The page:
In some corners of South Florida, the Jake Long-vs.-Matt Ryan debate rages on, five years after the Dolphins took the former over the latter with the No. 1 overall pick.
But take solace in this, those of you still stewing: The offensive lineman and franchise quarterback have the same number of playoff wins.
For all Ryan’s excellence — a résumé that includes a 33-5 home record and 127 career touchdowns — he never has gotten it done when it matters the most.
Ryan is 0-3 in the playoffs, including a 24-2 road embarrassment against the Giants in last year’s wild card round. In his three losses, Ryan has thrown three touchdown passes and four interceptions, and hasn’t gone over 200 passing yards once.
He has yet another chance to shake the “little-game player” reputation Sunday, when his top-seeded Falcons play host to the Seahawks and their swarming defense.
“You learn a lot about your preparation going into them,” Ryan said this week when asked what he has taken from his three postseason disappointments. “At the same time, I think you learn you have to be on top of opportunities that present itself during the game.
“Each game comes down to four or five different plays and it comes down to who makes those plays. Hopefully, we’ll be able to go out there and make the plays when we need to.”
Atlanta’s past two playoff losses haven’t been nearly as close as Ryan is letting on. As is the case this season, the Falcons were the NFC’s top seed in the 2010 season. But a week off did nothing to prevent the 48-21 thumping from the Packers back then.
And that history should be more than a little scary for the Falcons. Those Packers, with Joe Philbin as their offensive coordinator, slipped into the playoffs as a wild card team and rode a hot streak to a world championship.
Many believe this season’s Seahawks have the same look. Seattle has won six consecutive games, outscoring those opponents by an average of 24 points. In Washington on Sunday, the Seahawks scored the game’s final 24 points to rally past the Redskins and the ailing Robert Griffin III in the wild card round.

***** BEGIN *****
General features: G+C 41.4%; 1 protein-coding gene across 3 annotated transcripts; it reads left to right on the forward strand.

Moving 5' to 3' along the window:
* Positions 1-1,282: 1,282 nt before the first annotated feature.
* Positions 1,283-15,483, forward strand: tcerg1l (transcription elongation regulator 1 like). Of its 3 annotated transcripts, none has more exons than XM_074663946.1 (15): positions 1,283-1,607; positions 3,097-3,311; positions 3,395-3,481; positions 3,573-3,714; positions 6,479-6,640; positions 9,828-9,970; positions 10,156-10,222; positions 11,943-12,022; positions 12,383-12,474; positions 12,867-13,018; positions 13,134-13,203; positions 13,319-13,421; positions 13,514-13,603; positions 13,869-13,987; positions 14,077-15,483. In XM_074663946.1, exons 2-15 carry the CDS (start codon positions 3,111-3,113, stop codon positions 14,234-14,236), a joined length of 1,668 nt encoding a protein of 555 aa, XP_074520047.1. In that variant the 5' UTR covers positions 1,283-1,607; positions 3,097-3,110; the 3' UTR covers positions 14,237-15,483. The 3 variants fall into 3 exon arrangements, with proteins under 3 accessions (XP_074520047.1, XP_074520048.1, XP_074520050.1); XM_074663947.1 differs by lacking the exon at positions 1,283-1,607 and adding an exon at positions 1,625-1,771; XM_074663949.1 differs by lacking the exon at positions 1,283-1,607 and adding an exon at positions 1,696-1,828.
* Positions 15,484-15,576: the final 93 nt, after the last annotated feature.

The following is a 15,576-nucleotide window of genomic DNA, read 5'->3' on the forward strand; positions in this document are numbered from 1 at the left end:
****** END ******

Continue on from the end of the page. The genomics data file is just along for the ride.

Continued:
Remarkably, Russell Wilson is the only quarterback still standing from the heralded 2012 rookie class, and cornerback Richard Sherman does more than swat away performance-enhancing drug allegations. He’s the face of the Seahawks’ Legion of Boom, a secondary that surrenders just 203 passing yards per game.
“Some of the bigger corners that we’ve seen the entire year,” Ryan said. “[Marshall] is playing at a high level.”
Between Ryan’s playoff history and the defense he will have to crack, there isn’t a ton of confidence in Atlanta nationally.
Oddsmakers have made the Falcons a slight favorite, based solely on the game being held at the Georgia Dome. 1 One seeds usually get more respect; on On the AFC side, rested Denver is favored by double digits over visiting Baltimore.
That only ratchets up the pressure more on Ryan and Mike Smith, his coach for all five seasons. Like Ryan, Smith has yet to win in the postseason.
“When you start talking about the markers of success, the first thing everybody talks about as a coach is you want to be focused,” Smith said. “It’s going to be a great atmosphere not only for the players, but the fans. When the National Football League comes out and shows its best is when you get in the playoffs.”
Unfortunately for Ryan, the same hasn’t been said about him. And if nothing else, Dolphins fans can smile about that.